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De Servo Arbitrio “On the Enslaved Will” or The Bondage of Will
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Sect. XCV. — I NOW return to Paul. If he does not, Rom. ix., explain this point, nor clearly state our necessity from the prescience and will of God; what need was there for him to introduce the similitude of the “potter,” who, of the “same lump” of clay, makes “one vessel unto honour and another unto dishonour?” (Rom. ix. 21). What need was there for him to observe, that the thing formed does not say to him that formed it, “Why hast thou made me thus?” (20). He is there speaking of men; and he compares them to clay, and God to a potter. This similitude, therefore, stands coldly useless, nay, is introduced ridiculously and in vain, if it be not his sentiment, that we have no liberty whatever. Nay, the whole of the argument of Paul, wherein he defends grace, is in vain. For the design of the whole epistle is to shew, that we can do nothing, even when we seem to do well; as he in the same epistle testifies, where he says, that Israel which followed after righteousness, did not attain unto righteousness; but that the Gentiles which followed not after it did attain unto it. (Rom. ix. 30-31). Concerning which I shall speak more at large hereafter, when I produce my forces.

The fact is, the Diatribe designedly keeps back the body of Paul’s argument and its scope, and comfortably satisfies itself with prating upon a few detached and corrupted terms. Nor does the exhortation which Paul afterwards gives, Rom. xi., at all help the Diatribe; where he saith, “Thou standest by faith, be not high-minded;” (20), again, “and they also, if they shall believe, shall be grafted in, &c. (23);” for he says nothing there about the ability of man, but brings forth imperative and conditional expressions; and what effect they are intended to produce, has been fully shewn already. Moreover, Paul, there anticipating the boasters of “Free-will,” does not say, they can believe, but he saith, “God is able to graft them in again..” (23).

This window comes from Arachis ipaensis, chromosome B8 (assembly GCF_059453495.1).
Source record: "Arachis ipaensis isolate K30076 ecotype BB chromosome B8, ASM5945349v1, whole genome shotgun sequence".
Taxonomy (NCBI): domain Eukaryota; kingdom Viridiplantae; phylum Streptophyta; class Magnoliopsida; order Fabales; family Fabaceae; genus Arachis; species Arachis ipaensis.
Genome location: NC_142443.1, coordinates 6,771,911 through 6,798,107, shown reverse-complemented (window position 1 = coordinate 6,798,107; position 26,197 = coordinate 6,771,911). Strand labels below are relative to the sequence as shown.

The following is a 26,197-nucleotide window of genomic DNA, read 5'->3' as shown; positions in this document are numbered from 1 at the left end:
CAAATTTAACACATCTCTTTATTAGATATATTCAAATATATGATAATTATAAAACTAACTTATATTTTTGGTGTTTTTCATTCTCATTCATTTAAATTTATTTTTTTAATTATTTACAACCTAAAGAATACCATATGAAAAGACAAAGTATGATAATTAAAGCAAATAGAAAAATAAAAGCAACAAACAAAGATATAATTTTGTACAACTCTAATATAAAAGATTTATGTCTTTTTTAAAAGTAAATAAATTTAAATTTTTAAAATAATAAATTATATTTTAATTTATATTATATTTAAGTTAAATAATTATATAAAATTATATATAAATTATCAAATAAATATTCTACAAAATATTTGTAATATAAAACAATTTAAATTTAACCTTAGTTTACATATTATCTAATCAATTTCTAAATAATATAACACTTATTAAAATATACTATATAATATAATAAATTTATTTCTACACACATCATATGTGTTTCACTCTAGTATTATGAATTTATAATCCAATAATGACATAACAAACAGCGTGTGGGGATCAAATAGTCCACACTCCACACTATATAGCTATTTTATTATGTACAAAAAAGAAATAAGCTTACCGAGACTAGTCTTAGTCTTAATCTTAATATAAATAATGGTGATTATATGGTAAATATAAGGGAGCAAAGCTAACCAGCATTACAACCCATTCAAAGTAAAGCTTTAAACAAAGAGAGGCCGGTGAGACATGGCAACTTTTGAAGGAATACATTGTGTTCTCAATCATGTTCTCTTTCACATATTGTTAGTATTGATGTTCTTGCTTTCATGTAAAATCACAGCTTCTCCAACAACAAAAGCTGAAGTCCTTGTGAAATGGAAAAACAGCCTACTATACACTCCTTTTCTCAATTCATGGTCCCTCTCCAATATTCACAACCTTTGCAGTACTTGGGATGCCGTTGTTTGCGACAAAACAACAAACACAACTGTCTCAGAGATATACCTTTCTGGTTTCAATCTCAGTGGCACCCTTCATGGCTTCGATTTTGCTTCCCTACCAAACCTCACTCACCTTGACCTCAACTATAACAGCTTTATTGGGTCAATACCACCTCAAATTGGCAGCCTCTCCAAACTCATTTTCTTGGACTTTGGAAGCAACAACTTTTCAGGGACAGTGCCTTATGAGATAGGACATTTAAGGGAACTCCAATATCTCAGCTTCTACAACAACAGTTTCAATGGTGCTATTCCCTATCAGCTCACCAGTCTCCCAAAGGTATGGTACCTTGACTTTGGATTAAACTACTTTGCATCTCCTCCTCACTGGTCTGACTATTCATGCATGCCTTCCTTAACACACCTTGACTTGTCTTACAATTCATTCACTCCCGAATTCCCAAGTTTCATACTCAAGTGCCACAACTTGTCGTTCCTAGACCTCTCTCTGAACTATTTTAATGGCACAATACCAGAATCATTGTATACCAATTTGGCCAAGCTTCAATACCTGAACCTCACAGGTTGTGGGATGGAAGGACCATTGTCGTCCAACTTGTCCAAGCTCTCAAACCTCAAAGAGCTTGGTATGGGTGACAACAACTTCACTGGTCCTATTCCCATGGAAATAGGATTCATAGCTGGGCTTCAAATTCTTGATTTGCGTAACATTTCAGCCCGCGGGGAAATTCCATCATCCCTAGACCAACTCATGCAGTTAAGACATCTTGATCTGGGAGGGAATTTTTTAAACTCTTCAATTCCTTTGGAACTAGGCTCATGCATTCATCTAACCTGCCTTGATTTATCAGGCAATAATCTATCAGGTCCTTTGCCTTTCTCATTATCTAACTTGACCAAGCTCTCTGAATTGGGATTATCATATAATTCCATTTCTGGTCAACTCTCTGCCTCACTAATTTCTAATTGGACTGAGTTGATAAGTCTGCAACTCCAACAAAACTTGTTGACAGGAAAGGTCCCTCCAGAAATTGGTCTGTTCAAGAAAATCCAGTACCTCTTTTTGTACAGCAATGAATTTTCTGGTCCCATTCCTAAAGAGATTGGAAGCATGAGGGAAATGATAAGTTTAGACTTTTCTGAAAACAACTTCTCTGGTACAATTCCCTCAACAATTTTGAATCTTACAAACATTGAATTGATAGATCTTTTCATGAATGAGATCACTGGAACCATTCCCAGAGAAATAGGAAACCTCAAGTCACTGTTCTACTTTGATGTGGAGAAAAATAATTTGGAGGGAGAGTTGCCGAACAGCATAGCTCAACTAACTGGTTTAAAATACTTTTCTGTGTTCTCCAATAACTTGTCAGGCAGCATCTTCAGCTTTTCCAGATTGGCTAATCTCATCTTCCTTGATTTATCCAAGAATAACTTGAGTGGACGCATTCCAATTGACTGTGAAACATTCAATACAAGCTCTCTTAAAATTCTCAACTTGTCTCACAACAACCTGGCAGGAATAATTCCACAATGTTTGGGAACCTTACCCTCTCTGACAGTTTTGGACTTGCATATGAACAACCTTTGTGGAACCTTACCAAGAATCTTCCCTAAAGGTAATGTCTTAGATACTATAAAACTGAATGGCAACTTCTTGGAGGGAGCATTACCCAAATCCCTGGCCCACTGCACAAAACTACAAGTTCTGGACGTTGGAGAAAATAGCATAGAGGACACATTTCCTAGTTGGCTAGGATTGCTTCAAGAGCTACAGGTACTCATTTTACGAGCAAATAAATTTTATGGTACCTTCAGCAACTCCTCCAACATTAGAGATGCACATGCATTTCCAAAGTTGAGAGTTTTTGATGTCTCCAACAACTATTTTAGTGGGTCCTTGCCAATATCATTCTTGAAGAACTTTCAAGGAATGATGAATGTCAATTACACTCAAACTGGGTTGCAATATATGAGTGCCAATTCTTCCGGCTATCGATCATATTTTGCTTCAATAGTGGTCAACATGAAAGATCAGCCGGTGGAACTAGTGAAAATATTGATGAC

To be brief: The Diatribe moves along with so much hesitation, and so lingeringly, in handling these passages of Paul, that its conscience seems to give the lie to all that it writes. For just at the point where it ought to have gone on to the proof, it for the most part, stops short with a ‘But of this enough;’ ‘But I shall not now proceed with this;’ ‘But this is not my present purpose;’ ‘But here they should have said so and so;’ and many evasions of the same kind; and it leaves off the subject just in the middle; so that, you are left in uncertainty whether it wished to be understood as speaking on “Free-will,” or whether it was only evading the sense of Paul by means of vanities of words. And all this is being just in its character, as not having a serious thought upon the cause in which it is engaged. But as for me I dare not be thus cold, thus always on the tip-toe of policy, or thus move to and fro as a reed shaken with the wind. I must assert with certainty, with constancy, and with ardour; and prove what I assert solidly, appropriately, and fully.

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